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Competing campaign signs are seen in Kitimat, B.C. on Saturday, April 12, 2014, as voters cast their ballots in the town's plebiscite on the Northern Gateway pipeline project. (Robin Rowland/THE CANADIAN PRESS)
Competing campaign signs are seen in Kitimat, B.C. on Saturday, April 12, 2014, as voters cast their ballots in the town's plebiscite on the Northern Gateway pipeline project. (Robin Rowland/THE CANADIAN PRESS)

How a grassroots movement raised thousands and dealt Northern Gateway a symbolic blow Add to ...

When advertisements for the $7.9-billion Northern Gateway pipeline project started appearing around Kitimat, B.C., last month, the non-profit environmental group Douglas Channel Watch hardly seemed ready for a fight. The group had just $200 in its bank account, no campaign team and was going up against pipeline giant Enbridge Inc.

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But soon donations began to trickle in, with some people handing over crumpled $20 bills to campaigner Murray Minchin as he pounded signs into neighbours’ lawns. “We had no actual campaign organized at all until we saw how much resources Enbridge was pouring into it,” Mr. Minchin, a long-time Kitimat resident, said in an interview Monday. “Nobody knew that was coming.”

Within weeks the organization had raised $14,000 and put together such an effective campaign that on Saturday nearly 60 per cent of voters said ‘No’ to the pipeline. The rejection stunned some observers and raised questions about a project that appears to lack strong support even in the community that stands to benefit most if it goes ahead.

The twin-pipeline project would ship crude oil from Alberta to Kitimat, and condensate – a product used to thin oil for transport – in the other direction.

Kitimat, a community located 650 kilometres northwest of Vancouver, would be the marine terminal for the project and would have 165 full-time jobs when the project is complete.

On Monday, Enbridge executive vice-president Janet Holder played down the results, noting the non-binding plebiscite is part of broader, ongoing public consultations.

“It’s been our intention for some time now, months prior to this [plebiscite] being talked about, to travel to communities along the [pipeline] right-of-way, and other communities in B.C. … to provide citizens the opportunity to understand what this project is about, why it is necessary and what we are doing to ensure we protect the environment,” Ms. Holder said, adding the company’s plans have not changed as a result of the vote.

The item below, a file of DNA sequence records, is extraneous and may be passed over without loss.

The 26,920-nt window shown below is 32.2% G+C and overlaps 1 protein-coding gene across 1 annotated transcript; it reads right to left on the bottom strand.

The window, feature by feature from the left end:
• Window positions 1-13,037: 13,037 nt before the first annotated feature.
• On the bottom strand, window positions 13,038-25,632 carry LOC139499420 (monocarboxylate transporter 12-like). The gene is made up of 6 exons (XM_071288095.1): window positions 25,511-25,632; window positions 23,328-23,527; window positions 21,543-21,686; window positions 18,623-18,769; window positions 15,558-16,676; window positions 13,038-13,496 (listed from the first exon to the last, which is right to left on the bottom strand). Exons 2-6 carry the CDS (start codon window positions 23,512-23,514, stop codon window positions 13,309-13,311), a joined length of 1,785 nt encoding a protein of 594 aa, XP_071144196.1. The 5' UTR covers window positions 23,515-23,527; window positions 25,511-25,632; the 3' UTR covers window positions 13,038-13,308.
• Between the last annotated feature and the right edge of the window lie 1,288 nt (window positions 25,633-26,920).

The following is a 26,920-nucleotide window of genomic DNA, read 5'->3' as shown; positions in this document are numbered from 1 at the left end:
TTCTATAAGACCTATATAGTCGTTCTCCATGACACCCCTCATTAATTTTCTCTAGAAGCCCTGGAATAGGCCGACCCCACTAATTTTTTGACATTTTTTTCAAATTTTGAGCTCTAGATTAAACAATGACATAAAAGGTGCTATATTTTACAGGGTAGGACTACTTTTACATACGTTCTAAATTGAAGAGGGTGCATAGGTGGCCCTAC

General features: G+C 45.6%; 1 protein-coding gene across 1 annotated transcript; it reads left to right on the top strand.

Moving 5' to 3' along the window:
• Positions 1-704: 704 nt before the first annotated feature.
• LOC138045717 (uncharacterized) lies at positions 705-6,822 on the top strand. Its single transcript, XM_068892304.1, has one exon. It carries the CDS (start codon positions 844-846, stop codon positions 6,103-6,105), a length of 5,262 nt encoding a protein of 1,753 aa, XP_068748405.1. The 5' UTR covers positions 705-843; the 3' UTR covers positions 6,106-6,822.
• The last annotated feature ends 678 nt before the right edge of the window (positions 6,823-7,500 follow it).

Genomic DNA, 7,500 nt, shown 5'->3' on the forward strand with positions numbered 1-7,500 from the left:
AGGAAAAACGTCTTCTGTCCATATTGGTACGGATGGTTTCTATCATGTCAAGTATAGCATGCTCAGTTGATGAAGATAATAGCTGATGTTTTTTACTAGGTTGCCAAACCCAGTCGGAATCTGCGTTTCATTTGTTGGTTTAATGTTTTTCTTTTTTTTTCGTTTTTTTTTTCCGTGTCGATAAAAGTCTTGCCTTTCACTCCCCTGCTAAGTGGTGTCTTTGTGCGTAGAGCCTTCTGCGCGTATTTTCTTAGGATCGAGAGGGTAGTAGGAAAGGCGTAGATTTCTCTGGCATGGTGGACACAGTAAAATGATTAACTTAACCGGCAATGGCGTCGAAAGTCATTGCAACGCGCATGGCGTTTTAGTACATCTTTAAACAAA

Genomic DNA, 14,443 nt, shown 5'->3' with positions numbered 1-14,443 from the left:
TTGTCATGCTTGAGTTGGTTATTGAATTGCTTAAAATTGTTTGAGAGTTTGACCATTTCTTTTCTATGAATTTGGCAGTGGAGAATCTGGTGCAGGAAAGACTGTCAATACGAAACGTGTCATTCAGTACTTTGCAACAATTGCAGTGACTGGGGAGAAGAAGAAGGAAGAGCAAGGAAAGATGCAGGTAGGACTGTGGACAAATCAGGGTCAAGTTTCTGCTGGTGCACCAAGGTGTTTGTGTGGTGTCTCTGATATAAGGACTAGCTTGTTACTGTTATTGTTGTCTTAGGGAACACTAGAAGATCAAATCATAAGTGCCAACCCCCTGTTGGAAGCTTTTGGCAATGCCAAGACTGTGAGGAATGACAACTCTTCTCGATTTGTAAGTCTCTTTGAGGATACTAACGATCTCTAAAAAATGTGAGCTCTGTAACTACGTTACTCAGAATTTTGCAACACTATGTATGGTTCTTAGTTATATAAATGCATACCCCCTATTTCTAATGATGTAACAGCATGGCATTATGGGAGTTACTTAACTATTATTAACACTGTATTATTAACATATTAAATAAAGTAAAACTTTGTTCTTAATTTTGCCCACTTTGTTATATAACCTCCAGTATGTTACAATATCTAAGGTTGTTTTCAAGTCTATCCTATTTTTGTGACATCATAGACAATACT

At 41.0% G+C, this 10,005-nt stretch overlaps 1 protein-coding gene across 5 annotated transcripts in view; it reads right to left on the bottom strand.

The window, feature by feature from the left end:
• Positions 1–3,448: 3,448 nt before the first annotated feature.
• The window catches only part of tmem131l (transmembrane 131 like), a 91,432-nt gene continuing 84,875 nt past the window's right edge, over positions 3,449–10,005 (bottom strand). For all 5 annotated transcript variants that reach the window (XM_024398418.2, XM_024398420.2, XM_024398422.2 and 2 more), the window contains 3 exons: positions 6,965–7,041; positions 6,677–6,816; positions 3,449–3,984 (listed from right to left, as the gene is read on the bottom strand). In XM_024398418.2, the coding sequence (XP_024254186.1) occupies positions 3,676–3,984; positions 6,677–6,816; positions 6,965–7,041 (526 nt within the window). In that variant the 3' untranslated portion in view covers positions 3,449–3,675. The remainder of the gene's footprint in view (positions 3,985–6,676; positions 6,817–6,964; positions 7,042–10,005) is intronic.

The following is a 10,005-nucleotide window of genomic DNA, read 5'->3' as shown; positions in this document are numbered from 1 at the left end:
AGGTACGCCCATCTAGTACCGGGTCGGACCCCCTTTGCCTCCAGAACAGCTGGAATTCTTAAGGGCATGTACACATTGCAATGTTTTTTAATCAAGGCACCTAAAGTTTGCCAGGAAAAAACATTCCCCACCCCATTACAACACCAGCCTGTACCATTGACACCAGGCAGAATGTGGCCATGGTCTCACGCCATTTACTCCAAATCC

Enbridge spent about $6,500 on print advertisements and $3,100 on radio spots leading up to the plebiscite, a company spokesperson said.

Many residents voted in favour of the project and Enbridge “sees that as a positive thing,” Ms. Holder added.

Still, a ‘Yes’ vote would have been a positive development for Enbridge as well as the Harper government, said Steven Paget, analyst at FirstEnergy Capital Corp. in Calgary.

“It’s symbolically important, but there are cities, towns, native communities all along that route that aren’t having a vote, yet are nonetheless impacted as well. It’s not just dependent on one,” Mr. Paget said. “But if the vote had gone the other way, it would have been something that the government could hang an approval on.”

For Mr. Minchin and others, the plebiscite, which brought out 62 per cent of voters, marks a turning point in the long-running battle over the project, which is high on Prime Minister Stephen Harper’s resource-development agenda but faces stiff opposition from First Nations and environmental groups.

Mr. Paget has yet to factor potential earnings from the contentious project into his financial outlook for Enbridge, showing his view that Northern Gateway remains anything but a sure thing.

In December, a federal joint review panel recommended Ottawa approve the project, subject to 209 conditions. In March, former environment minister and current CIBC executive Jim Prentice agreed to lead discussions with First Nations on the project.

Enbridge has long committed to a 10-per-cent equity stake for aboriginal groups along the pipeline route and there have been reports that Mr. Prentice has talked about increasing stakes for would-be partners.

Ms. Holder would not comment on that prospect, saying she did not wish to negotiate through the media.

“What we are willing to do is continue to engage with all the aboriginal communities that are impacted by this project and see how we can further our relationships and partnerships with them,” she said.

Pete Erickson, a hereditary chief with the Nak’azdli Band and a member of the Yinka Dene Alliance – which opposes the project – said he was not aware of specific overtures from Mr. Prentice but doubted that greater incentives would sway his group’s position.

“I know of no direct contact from Mr. Prentice to our area – and actually, incentives did not form a big part of our decision,” Mr. Erickson said.

The Yinka Dene Alliance is opposed to the project based on concerns including potential impact on salmon runs and seismic risk and such concerns can’t be addressed by increased financial incentives, Mr. Erickson said.

With a file from reporter Jeffrey Jones in Calgary

Editor's Note: An earlier online version of this article incorrectly said former environment minister Jim Prentice joined Enbridge to work on aboriginal relationships. In fact, Mr. Prentice is a current CIBC executive and he has agreed to lead discussions with First Nations on the project.

 

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